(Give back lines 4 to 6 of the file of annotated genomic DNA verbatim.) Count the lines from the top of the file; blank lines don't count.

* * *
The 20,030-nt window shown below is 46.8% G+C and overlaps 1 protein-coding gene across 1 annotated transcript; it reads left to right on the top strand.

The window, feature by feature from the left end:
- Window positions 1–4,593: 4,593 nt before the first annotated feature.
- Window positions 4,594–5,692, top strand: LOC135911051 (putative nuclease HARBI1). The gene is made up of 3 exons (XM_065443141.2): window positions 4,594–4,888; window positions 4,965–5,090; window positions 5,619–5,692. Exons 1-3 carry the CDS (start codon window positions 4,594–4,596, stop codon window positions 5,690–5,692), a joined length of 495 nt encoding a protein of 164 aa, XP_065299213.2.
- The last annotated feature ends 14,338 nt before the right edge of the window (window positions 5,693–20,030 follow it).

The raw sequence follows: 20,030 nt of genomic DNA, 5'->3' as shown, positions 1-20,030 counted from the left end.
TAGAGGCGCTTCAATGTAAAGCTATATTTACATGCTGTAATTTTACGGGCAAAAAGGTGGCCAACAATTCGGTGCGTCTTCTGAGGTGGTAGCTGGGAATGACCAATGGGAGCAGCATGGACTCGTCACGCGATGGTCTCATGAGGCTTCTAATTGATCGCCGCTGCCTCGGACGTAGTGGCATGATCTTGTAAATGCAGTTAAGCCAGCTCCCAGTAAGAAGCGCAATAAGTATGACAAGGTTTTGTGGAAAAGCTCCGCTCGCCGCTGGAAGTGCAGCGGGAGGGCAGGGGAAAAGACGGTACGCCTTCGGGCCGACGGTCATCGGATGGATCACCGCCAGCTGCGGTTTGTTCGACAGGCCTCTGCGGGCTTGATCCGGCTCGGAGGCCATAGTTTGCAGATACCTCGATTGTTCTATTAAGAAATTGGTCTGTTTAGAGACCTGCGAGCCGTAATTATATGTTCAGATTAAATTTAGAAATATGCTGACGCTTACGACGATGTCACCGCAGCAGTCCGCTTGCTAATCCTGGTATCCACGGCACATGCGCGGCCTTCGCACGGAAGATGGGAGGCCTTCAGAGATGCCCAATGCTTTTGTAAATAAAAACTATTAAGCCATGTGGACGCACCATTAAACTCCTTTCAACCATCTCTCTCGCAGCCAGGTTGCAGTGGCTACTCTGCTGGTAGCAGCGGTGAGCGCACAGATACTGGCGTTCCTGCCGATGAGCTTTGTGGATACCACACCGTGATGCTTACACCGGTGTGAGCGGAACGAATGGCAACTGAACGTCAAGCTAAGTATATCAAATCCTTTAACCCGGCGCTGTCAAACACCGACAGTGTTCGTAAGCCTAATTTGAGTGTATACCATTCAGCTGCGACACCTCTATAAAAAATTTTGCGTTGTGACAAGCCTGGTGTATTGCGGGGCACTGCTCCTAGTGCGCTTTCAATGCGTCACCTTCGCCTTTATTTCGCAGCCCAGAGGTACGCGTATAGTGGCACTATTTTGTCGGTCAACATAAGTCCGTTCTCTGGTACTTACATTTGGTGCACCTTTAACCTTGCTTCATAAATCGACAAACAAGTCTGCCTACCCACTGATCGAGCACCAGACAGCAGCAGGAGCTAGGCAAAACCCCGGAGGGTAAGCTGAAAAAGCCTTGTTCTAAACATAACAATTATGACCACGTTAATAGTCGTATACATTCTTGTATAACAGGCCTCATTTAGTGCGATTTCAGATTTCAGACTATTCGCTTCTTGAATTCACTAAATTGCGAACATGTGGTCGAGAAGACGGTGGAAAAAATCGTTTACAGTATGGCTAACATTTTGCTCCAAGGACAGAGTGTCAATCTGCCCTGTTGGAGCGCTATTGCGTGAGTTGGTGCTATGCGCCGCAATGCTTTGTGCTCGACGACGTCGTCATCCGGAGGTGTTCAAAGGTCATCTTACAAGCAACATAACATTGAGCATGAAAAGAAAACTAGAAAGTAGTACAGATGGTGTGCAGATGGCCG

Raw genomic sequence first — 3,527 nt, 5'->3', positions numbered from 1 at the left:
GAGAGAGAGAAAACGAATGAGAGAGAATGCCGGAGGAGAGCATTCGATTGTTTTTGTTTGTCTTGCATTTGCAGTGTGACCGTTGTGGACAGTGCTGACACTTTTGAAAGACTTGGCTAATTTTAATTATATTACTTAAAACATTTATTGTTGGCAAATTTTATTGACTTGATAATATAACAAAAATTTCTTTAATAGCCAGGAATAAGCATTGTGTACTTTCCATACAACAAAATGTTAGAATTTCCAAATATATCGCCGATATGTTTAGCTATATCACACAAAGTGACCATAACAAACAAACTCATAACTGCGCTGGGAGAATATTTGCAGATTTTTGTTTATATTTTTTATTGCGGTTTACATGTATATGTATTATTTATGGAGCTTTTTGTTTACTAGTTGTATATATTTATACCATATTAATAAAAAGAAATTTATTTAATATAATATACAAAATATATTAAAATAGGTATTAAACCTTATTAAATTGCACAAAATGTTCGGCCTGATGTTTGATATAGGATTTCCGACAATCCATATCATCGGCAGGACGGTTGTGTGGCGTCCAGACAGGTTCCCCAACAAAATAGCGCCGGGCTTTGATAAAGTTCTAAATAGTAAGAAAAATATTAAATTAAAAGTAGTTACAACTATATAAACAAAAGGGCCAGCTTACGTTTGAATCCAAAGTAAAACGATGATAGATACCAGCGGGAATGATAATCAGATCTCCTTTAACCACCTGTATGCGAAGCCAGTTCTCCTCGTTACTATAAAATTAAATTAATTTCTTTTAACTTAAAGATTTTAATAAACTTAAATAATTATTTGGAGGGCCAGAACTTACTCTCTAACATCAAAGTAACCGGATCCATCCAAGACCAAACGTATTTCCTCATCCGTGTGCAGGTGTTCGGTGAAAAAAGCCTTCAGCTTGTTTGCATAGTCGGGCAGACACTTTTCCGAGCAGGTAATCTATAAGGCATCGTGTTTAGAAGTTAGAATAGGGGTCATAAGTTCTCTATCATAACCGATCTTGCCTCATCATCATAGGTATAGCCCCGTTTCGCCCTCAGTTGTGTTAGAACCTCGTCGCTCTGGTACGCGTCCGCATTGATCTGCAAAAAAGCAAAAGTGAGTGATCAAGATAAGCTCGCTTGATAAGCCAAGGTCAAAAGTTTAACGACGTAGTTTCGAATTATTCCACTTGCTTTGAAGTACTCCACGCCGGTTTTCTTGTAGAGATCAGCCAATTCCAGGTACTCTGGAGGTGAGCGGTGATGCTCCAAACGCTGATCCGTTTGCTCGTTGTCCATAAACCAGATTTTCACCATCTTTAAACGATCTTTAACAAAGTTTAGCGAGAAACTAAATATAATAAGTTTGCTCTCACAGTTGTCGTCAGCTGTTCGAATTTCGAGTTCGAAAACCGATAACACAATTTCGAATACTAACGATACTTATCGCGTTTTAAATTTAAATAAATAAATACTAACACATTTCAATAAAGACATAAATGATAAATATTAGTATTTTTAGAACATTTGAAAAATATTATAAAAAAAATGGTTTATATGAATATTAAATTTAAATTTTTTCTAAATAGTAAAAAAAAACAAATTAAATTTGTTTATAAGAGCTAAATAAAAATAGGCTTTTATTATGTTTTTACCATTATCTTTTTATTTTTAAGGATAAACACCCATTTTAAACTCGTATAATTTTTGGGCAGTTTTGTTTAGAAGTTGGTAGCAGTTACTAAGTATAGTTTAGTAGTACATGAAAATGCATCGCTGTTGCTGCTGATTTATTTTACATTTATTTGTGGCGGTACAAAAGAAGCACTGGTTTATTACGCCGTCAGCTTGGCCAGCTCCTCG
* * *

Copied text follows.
- Window positions 4,594–5,692, top strand: LOC135911051 (putative nuclease HARBI1). The gene is made up of 3 exons (XM_065443141.2): window positions 4,594–4,888; window positions 4,965–5,090; window positions 5,619–5,692. Exons 1-3 carry the CDS (start codon window positions 4,594–4,596, stop codon window positions 5,690–5,692), a joined length of 495 nt encoding a protein of 164 aa, XP_065299213.2.
- The last annotated feature ends 14,338 nt before the right edge of the window (window positions 5,693–20,030 follow it).

The raw sequence follows: 20,030 nt of genomic DNA, 5'->3' as shown, positions 1-20,030 counted from the left end.